Piece by piece
Solving the challenges hindering EU–US trade talks
Source: Security & Defence Agenda | Flickr
The EU–US trade negotiations could be revitalised “within some weeks”, according to the EU Commissioner for Trade Cecilia Malmström. The Council is expected to approve the negotiating mandates during its currently on-going Summit in Brussels. The prospects of any transatlantic trade talks have faced numerous challenges since the Transatlantic Trade and Investment Partnership (TTIP) negotiations stalled, but the two sides sound ready to return to the table.
As is often the case in trade talks conducted by the EU, however, the agriculture sector has constituted a significant problem moving forward. In the specific case of revitalising the EU–US trade negotiations, there have been significant disagreements on whether to include agriculture products within the scope of the agreement. Despite the joint declaration made by Presidents Juncker and Trump in the White House Rose Garden in July 2018 to reduce trade barriers and strengthen strategic cooperation, trust between the transatlantic partners has only eroded further. From the EU’s perspective, President Trump’s zero-sum perception of trade negotiations, steel tariffs, and threats to impose measures against European car imports have reinforced the view that his administration is not willing to follow the rules on which the transatlantic relationship has traditionally been based.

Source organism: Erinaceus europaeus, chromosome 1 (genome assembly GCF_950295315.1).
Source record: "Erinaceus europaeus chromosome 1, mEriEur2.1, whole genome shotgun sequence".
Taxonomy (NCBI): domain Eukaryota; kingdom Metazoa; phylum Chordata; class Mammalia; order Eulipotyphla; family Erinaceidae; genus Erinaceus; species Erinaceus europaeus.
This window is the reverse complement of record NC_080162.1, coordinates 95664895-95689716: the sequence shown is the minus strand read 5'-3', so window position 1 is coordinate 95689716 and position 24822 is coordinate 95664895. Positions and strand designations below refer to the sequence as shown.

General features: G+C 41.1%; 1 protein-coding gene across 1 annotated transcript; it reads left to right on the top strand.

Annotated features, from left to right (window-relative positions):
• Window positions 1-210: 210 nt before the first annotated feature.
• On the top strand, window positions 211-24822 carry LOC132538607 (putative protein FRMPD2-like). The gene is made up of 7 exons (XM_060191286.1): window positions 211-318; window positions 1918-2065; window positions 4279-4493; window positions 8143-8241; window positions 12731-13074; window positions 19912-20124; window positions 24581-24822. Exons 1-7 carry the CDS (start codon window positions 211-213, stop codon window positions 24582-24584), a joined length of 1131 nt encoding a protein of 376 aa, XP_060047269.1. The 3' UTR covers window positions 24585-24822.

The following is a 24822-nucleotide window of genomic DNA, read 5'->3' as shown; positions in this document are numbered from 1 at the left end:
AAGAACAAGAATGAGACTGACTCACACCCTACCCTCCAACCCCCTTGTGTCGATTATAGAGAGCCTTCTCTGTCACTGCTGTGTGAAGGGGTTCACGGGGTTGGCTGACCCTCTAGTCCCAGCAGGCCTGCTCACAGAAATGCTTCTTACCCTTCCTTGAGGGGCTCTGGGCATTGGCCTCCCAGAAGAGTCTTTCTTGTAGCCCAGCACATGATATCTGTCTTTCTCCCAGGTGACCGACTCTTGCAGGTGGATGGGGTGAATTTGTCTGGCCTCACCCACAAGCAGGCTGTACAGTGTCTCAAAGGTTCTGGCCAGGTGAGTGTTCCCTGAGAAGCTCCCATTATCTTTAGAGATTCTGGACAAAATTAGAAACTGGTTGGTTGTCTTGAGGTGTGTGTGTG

“Agriculture is out! That is crystal clear.” Speaking at a European Liberal Forum global trade event on Thursday (21 March), Trade Commissioner Malmström was more than certain that the Council would never grant her a mandate to negotiate trade with the United States that would include agriculture products. She stated that there is no appetite on the EU side to open negotiations for a full 30-chapter free trade agreement. Instead, the bloc would be looking to conclude a smaller agreement, as President Juncker already indicated during his July 2018 visit to the White House. According to the Commission’s draft mandates released this January, the EU would be open to negotiating a trade agreement strictly focused on removing tariffs on industrial goods (such as steel) and another agreement on regulatory conformity intended to remove non-tariff barriers.
Speaking also on the topic of trade on Thursday, the US Ambassador to the EU Gordon Sondland told an American Chamber of Commerce to the EU (AmChamEU) transatlantic conference that “the mandate that is being circulated falls far short of what even President Juncker and President Trump discussed in July”. He continued that the talks will need to include “all aspects of our relationship” and repeated the US administration’s demand that agriculture is included in the deal. Last week, US Trade Representative Robert Lighthizer told Congress that the EU-U.S. Executive Working Group had reached a “complete stalemate” as a result of the disagreements over agriculture.